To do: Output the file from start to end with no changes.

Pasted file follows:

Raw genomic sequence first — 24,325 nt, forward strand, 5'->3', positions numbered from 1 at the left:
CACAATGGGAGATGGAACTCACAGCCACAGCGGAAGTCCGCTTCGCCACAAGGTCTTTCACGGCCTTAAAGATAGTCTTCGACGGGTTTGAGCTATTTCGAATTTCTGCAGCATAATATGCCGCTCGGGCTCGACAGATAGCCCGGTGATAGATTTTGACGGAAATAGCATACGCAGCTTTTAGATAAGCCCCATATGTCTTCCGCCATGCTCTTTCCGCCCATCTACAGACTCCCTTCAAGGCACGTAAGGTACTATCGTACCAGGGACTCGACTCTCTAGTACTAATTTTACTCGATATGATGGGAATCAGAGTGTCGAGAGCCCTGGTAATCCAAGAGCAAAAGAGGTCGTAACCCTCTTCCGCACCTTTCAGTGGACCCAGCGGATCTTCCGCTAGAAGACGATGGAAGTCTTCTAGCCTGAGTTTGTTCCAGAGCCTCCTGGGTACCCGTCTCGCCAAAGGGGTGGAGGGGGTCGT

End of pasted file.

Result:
Raw genomic sequence first — 24,325 nt, forward strand, 5'->3', positions numbered from 1 at the left:
CACAATGGGAGATGGAACTCACAGCCACAGCGGAAGTCCGCTTCGCCACAAGGTCTTTCACGGCCTTAAAGATAGTCTTCGACGGGTTTGAGCTATTTCGAATTTCTGCAGCATAATATGCCGCTCGGGCTCGACAGATAGCCCGGTGATAGATTTTGACGGAAATAGCATACGCAGCTTTTAGATAAGCCCCATATGTCTTCCGCCATGCTCTTTCCGCCCATCTACAGACTCCCTTCAAGGCACGTAAGGTACTATCGTACCAGGGACTCGACTCTCTAGTACTAATTTTACTCGATATGATGGGAATCAGAGTGTCGAGAGCCCTGGTAATCCAAGAGCAAAAGAGGTCGTAACCCTCTTCCGCACCTTTCAGTGGACCCAGCGGATCTTCCGCTAGAAGACGATGGAAGTCTTCTAGCCTGAGTTTGTTCCAGAGCCTCCTGGGTACCCGTCTCGCCAAAGGGGTGGAGGGGGTCGT